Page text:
Experts are working at western Georgia's Gelati Monastery Complex, a UNESCO World Heritage Site, to study rainwater leak and fresco damage reported from the monument this week.
Local media reported on the issues at the medieval site, one of the major monuments of cultural heritage in Georgia, on Monday, with the National Agency for Cultural Heritage Preservation of Georgia releasing its reaction later on the day.
Reports have indicated leakage of rainwater through roof tiling of the St Mary Temple, the principal part of the complex, and subsequent damage to interior frescoes, caused by the water running down its walls.
The newly completed roofing, built by the Georgian Arts & Culture Center as a contracted organisation for the long-standing, ongoing rehabilitation efforts on the site, has reportedly been damaged by climate conditions since last winter, however the heritage agency and independent professionals disagreed on various aspects of the issue.
Nikoloz Antidze, general director of the state agency overseeing rehabilitation work on Gelati, confirmed the problems caused by adverse climate conditions and said the issue was "problematic", but added the faults were "definitely not a catastrophe" and the process was "under control".
One of the interior frescoes in the monastery reportedly damaged due to rainwater leaks penetrating the roof of the building. Photo: Tata Kachkachishvili/Radio Free Europe/Radio Liberty.
Antidze told Radio Free Europe/Radio Liberty the roofing would be replaced due to a lack of quality in a part of it, but denied the issues with the tiles had caused the leaks that damaged the frescoes.
The head of the agency told reporters of the website the first reports on the damage to the tiles had been received by his organisation in February, with the company involved in the rehabilitation work tasked in March to solve the deficiencies.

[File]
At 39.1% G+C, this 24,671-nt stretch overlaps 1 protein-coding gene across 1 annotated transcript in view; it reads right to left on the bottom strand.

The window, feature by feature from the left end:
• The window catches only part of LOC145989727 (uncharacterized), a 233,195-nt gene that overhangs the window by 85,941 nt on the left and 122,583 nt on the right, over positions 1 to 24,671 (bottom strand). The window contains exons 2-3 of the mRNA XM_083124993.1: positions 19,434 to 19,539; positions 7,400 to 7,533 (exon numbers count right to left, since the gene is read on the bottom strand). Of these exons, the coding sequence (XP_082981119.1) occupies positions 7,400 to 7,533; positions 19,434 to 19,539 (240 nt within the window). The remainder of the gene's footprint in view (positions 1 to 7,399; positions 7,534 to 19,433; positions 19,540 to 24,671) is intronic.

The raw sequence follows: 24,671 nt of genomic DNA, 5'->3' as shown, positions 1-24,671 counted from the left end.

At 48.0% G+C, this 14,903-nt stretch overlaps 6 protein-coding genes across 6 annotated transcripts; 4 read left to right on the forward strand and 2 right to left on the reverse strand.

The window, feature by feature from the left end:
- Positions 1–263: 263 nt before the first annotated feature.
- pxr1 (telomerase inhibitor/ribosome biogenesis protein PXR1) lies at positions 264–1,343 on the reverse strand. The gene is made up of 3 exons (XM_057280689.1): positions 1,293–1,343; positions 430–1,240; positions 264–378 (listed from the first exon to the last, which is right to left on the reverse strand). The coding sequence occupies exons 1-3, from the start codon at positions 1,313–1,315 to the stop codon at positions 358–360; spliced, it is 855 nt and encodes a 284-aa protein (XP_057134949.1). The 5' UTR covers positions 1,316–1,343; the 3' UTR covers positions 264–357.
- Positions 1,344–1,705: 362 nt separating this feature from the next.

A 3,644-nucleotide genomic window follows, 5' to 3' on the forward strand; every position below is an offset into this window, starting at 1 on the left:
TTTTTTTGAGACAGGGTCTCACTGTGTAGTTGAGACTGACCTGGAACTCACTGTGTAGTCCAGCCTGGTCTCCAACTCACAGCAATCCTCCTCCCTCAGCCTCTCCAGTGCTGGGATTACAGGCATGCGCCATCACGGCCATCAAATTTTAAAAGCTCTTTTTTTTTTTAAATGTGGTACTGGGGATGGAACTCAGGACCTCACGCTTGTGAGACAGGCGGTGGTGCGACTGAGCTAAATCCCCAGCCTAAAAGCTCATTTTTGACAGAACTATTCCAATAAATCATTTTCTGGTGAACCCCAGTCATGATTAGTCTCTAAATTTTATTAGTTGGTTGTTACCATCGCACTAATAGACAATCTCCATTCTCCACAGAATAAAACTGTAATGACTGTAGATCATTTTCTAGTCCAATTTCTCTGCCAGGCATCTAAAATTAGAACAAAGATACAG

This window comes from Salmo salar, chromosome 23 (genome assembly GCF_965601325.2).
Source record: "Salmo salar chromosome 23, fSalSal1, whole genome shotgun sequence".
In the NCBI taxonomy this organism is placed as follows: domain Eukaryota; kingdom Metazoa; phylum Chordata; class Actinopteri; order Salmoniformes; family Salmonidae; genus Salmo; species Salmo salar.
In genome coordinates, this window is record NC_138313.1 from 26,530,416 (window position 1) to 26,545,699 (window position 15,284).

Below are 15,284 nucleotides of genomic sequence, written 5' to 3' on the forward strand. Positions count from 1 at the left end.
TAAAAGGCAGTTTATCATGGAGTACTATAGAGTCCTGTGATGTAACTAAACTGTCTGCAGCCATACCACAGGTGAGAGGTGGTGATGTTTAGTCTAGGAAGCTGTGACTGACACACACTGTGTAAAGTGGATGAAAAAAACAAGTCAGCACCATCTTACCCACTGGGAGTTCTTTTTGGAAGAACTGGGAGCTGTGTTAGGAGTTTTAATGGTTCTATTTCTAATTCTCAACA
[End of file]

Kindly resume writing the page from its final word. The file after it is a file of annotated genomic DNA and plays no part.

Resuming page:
In their comments, staff working at Gelati told Radio Liberty rainwater had leaked into the building a number of times over the past few years - during replacement work on the roof - and damaged some of the frescoes.
Responding to the reports, art historian Mzia Janjalia told TV Pirveli the roofing had a number of issues beside the failed tiles and added the damaged frescoes could not be restored. Janjalia told the channel the roof needed to be freshly relaid in a way that would prevent the leaks in the future. She also said in a phone call with reporters of the channel a proper solution to the issue needed to involve foreign professionals.
Responding to the latter point, Kakha Trapaidze, a co-author of the rehabilitation project for the complex, said in his comments to the channel the rehabilitation efforts did involve international experts and underwent "three or four" UNESCO World Heritage Centre inspections.
The monastery will now see a temporary roofing built over it, before the roof tiling is completely replaced.
The roof tiling has been installed on the main part of the complex during recent rehabilitation work. Photo: Tata Kachkachishvili/Radio Free Europe/Radio Liberty.
Rehabilitation of the Gelati complex, a major work of national importance, was launched in 2008 and involved both state and international support, including from the World Bank, the Ambassador's Fund for Cultural Preservation at the United States Embassy in Tbilisi, and the Municipal Development Fund of Georgia.
Rehabilitation of the St Mary Temple of the complex was started four years ago, with professionals involved in the work using roof tiling made to resemble tiles discovered around the site in the mid-1980s and considered to have been used in the original roofing of the 12th century building.
The Gelati complex had been part of the UNESCO World Heritage List since 1994, when it shared the spot with the nearby 11th century Bagrati Cathedral. They were placed in the UNESCO list of endangered sites in 2010, when government-led restoration works, initiated in defiance of UNESCO regulations, led to the international organisation's warnings on "irreversible interventions carried out on the site".
Following years of work by the new Georgian government, Gelati was re-accepted in the World Heritage List as a separate monument, with the decision announced at the 41st UNESCO World Heritage Committee meeting in Krakow, Poland in 2017.
Located outside the western Georgian city of Kutaisi, the monastery is noted by the UNESCO for representing "the masterpiece of the architecture of the 'Golden Age' of Georgia and the best representative of its architectural style".